Despite his initial flaky behavior at Tim’s house, John eventually joins the party and ultimately gets so drunk that he is surprised to wake up the next day at 4pm in Doc’s dilapidated shack with a killer hangover that he reluctantly nurses with more booze and kangaroo meat. On top of revealing that he does not even actually own the shitty shack he lives in, Doc tells John his entire patently pathetic life-story, stating with a sort of subtly ironic pride, “Shall I satisfy your curiosity? I’m a doctor of medicine. And a tramp by temperament. I’m also an alcoholic. My disease prevented me from practicing in Sydney, but out here it’s scarcely noticeable. Certainly doesn’t stop people from coming to see me. I charge no fees because I’m not interested in money. Anyway, I’m unreliable. But I’m accepted socially because I’m an educated man . . . of character. I get me food from my friends. My requirements in beer. Which, with some measure of self-control, is the only alcohol I allow myself. It’s possible to live forever in the Yabba without money. As you probably noticed, some of the natives are very . . . hospitable.” In short, Doc is a shameless social parasite of the highly educated sort that lives off of the generosity of proletarian drunks that take pride in buying another man a beer. Naturally, Doc wants something from John, but it is something that is a bit more personal and intimate than cheap beer.
To celebrate their reasonably successful roo-slaughter campaign, the boys go to a local seedy bar where Dick and Joe engage in some fairly brutal play-fighting that involves blood while Doc philosophizes with a hammer and reveals he is a sort of Cioran of the Outback by aggressively proclaiming, “Progress? Vanity spawned of fear. A vanity spawned by fear. The aim of what you call civilization is a man in a smoking jacket, whisky and cider, pressing a bottom of . . . a button . . . to destroy a planet a billion miles away, kill a billion people he’s never seen.” After John passes out, Doc, Joe, and Dick get involved in a hilarious anarchic three-way brawl that more or less results in the destruction of the entire bar. Of course, Doc’s savagery does not end there, as he opts to sexually seduce John when they get back to the shack in what can probably be best described as gay redneck date rape. Needless to say, John is more than a little bit perturbed when he wakes up the next day lying next to a pantless Doc and realizes that he has just been involuntarily sodomized by a stinky old wino.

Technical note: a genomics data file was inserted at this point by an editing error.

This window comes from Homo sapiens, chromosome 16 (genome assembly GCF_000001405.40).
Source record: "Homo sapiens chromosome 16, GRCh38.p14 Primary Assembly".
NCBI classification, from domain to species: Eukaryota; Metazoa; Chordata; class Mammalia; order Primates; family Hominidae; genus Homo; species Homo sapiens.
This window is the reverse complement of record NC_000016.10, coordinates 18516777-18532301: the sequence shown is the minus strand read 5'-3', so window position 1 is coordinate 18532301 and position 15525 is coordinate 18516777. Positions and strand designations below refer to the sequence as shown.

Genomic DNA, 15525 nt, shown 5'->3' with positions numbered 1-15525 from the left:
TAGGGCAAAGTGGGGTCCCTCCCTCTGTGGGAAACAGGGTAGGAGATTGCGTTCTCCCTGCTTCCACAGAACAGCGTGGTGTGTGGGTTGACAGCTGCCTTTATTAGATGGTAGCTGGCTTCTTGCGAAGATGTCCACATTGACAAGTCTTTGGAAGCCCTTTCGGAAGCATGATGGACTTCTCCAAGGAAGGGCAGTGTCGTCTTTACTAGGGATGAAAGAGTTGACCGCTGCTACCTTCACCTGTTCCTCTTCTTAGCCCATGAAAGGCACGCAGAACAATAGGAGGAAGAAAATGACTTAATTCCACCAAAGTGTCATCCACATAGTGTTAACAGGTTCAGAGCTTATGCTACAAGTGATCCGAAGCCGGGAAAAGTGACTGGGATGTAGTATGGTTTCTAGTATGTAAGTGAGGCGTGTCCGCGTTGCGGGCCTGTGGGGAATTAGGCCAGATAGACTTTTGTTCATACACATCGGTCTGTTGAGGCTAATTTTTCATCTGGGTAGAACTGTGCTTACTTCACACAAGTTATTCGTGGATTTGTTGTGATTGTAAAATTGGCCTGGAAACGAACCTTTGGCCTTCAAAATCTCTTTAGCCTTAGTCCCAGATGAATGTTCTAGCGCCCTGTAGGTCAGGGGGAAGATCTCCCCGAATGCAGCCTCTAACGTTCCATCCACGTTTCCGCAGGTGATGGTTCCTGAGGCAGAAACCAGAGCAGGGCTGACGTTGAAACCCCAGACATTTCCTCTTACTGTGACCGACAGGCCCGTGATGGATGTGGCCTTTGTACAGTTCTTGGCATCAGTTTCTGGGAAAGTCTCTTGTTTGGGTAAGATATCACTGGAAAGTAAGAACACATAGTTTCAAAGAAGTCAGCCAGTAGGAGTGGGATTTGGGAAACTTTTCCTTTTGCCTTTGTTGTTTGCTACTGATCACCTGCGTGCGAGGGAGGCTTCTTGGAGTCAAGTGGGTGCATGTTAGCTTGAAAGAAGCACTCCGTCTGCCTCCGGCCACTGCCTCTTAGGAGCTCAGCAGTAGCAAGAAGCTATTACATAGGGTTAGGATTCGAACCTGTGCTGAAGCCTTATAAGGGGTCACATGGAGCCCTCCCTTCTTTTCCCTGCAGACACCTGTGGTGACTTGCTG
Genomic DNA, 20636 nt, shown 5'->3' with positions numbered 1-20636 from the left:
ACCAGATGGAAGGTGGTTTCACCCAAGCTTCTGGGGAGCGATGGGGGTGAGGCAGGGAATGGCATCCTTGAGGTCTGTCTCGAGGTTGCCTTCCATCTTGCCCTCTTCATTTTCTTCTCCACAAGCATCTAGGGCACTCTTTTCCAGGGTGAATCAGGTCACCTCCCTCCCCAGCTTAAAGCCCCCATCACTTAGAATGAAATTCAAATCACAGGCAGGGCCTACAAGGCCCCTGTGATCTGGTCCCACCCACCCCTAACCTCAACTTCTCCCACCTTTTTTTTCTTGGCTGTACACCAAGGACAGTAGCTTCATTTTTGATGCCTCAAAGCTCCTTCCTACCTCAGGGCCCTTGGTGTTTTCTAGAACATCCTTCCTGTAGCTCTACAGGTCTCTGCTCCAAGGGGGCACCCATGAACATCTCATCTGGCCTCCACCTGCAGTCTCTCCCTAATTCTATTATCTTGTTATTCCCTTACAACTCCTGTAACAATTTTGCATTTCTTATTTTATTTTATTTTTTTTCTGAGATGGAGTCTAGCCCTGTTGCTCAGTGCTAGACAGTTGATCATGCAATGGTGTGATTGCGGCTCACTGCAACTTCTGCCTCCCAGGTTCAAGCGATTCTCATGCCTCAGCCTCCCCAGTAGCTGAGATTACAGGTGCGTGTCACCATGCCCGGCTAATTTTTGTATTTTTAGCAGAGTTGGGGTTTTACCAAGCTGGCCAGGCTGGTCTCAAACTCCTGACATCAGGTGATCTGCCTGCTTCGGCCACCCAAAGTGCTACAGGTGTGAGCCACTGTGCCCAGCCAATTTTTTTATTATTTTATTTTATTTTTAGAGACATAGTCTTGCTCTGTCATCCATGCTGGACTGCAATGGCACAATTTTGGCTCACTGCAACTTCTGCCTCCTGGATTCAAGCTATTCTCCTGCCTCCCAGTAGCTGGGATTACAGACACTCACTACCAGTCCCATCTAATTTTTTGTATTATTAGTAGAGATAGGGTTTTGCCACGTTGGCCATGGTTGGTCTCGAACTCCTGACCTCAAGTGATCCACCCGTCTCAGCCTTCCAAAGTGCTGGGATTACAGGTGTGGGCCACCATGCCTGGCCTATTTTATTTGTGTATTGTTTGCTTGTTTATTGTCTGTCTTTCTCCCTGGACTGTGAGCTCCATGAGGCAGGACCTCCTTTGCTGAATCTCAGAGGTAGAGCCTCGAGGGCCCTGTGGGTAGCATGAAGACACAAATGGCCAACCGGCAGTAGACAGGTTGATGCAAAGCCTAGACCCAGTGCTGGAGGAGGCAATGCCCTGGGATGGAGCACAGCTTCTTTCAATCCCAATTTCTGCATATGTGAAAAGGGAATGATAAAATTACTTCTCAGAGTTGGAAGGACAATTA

On top of surviving the suicide attempt despite having the barrel of the gun pointed directly at his head at ultra-close-range, Jock, who is not too fond of his hometown's high suicide rate (apparently, in real-life, the Yabba had a female suicide rate that was five times the national average during the 1970s), decides to coverup said suicide attempt by writing a phony police report that John signs that declares that he shot himself by accident. When John finally recovers from his injuries and gets out of the hospital, Doc greets him and declares, “You’d think a bloke who’d won a silver medal at target shooting could hit himself in the head at a range of three inches.” In the end, the film comes full circles, with going back to Tiboonda and drinking with a local bartender-cum-slumlord named Charlie. As to what the future holds for John, I certainly would not surprised if he degenerated into a sort of more anally retentive version of Doc and became a perennially wandering lost soul that is fueled by cheap alcohol and plagued by regrettable sexual encounters.